When I told my Counseling Psychology PhD supervisor that I was dropping out of graduate school to be a farmer, she said, "You'll be bored." I found that insulting, and I knew much less then about farming than I do now. The arrogant dismissal of something based, I assume, on ignorance, seemed very counter to what I was being taught as a counseling professional. You see, most academics look down on people who use any other part of their body beyond the gray matter to make a living, in my experience. And farming? Dirty, low-paid work.
Although my farm is tiny, hardly a farm at all, it's still a microcosm of what it means to help the soil and all of the systems in a garden work to bring food out of the ground. I open a beehive, and the whole story of that colony is laid out in front of me, although I have yet to learn how to observe carefully enough to see it all.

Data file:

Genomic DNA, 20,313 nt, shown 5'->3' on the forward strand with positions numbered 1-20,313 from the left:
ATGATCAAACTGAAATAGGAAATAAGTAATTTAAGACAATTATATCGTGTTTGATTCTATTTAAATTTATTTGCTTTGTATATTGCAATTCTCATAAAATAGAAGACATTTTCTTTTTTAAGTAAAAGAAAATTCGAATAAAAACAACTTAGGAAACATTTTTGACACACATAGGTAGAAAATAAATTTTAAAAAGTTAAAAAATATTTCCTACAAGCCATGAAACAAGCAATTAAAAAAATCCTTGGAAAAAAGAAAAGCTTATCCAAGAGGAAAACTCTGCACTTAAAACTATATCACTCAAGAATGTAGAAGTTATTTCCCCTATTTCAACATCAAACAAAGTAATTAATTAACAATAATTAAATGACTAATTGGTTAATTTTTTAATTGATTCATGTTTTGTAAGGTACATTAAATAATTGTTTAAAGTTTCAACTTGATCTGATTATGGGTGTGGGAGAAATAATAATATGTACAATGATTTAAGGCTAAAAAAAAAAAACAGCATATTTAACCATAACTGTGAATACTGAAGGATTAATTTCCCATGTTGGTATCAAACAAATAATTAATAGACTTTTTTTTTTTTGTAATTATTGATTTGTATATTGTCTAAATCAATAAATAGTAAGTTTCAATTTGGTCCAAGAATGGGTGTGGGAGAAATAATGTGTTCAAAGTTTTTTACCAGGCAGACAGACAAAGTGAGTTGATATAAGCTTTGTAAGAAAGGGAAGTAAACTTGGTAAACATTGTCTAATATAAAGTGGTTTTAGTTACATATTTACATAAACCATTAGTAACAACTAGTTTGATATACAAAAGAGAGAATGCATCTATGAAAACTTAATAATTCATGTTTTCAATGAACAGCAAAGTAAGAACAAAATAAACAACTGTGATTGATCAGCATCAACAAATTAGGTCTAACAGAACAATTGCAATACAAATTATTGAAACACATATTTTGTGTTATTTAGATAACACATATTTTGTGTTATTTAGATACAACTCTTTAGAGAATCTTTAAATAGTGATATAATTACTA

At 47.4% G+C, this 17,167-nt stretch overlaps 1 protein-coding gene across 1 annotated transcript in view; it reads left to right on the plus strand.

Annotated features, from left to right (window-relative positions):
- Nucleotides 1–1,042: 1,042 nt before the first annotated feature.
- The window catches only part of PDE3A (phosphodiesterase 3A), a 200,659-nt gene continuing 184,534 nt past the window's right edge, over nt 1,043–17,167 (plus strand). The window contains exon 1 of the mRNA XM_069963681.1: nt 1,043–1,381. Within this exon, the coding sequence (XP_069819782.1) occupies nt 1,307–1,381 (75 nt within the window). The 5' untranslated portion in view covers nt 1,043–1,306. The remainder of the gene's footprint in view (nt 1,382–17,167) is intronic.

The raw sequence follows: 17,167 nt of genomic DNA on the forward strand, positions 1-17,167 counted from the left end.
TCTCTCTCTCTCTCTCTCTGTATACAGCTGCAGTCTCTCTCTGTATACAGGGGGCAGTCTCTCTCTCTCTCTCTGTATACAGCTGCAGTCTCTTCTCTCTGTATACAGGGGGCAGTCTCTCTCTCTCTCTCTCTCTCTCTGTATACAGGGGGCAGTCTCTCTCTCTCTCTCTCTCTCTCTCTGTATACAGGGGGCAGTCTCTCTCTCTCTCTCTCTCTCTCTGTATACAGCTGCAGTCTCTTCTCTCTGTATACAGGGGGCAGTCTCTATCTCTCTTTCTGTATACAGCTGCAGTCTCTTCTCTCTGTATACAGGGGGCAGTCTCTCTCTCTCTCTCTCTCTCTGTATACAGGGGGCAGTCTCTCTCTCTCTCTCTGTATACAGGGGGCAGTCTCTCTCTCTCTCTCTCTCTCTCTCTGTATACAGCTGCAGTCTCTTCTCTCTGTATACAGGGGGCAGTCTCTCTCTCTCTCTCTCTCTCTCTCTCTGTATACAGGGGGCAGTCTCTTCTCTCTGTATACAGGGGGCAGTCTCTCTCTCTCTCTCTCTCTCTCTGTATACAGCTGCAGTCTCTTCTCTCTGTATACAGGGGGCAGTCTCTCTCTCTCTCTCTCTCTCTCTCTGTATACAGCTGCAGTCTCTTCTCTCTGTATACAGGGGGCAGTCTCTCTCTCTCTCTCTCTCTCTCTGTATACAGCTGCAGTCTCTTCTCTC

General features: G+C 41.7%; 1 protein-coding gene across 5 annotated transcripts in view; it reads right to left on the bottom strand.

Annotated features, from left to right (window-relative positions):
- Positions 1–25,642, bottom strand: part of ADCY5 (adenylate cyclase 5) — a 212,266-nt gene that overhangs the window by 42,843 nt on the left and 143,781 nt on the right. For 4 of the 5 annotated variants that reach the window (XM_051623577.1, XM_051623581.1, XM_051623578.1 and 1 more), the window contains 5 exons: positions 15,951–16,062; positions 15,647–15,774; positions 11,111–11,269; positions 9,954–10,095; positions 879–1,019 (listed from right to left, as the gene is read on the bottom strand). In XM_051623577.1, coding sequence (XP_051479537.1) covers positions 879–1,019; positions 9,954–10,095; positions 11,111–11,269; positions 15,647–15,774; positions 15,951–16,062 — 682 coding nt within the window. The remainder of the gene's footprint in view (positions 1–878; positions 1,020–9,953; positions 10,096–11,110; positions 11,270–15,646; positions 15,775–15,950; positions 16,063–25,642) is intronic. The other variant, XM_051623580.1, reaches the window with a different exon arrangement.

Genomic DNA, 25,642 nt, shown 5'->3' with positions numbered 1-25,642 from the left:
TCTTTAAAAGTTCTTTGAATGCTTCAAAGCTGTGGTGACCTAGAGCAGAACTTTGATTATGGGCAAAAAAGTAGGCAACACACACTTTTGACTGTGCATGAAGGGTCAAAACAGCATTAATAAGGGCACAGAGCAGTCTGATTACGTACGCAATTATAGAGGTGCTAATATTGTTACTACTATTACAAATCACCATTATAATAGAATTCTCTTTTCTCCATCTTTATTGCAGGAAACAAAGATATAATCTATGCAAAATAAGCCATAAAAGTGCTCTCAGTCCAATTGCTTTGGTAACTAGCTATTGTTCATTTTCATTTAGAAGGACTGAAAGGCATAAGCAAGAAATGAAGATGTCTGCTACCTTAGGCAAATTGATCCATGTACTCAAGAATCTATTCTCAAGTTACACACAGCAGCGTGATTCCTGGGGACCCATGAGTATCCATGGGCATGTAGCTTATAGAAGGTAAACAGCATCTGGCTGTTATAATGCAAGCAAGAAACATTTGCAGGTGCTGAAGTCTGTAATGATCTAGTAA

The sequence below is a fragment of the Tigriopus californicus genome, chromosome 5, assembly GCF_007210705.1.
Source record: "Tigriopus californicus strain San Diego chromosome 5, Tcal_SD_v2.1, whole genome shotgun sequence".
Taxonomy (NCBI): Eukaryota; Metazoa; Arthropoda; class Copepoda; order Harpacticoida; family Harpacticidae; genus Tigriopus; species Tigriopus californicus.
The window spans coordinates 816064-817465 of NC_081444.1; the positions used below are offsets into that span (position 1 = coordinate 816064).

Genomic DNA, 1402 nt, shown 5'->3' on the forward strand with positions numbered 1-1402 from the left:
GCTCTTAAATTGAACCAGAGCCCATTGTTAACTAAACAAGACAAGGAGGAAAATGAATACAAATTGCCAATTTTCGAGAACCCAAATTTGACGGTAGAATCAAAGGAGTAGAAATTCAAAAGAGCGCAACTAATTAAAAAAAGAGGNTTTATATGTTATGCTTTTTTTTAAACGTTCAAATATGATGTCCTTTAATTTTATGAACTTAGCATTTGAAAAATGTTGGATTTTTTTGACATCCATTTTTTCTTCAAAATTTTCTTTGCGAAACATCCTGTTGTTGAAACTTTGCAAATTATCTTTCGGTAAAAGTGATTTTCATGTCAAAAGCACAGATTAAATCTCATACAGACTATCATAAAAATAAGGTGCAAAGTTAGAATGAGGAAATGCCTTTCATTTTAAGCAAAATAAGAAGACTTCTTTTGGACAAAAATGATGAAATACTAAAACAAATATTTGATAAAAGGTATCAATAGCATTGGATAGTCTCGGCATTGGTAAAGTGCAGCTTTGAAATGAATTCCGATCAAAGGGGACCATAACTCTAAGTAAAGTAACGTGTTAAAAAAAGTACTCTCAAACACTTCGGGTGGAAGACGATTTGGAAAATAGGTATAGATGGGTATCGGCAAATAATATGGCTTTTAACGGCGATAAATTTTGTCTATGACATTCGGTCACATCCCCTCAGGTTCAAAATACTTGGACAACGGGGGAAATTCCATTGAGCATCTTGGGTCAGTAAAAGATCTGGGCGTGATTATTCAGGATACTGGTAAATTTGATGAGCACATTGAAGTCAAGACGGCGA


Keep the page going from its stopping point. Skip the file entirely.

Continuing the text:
I'm not bored.
Frustrated, yes, anxious, sometimes, but not ever bored. In fact, one psychological concept I learned about in graduate school, "flow" by Mihaly Csikzentmihalyi, best describes what I experience out there.
It is, however, dirty and relatively low-paid.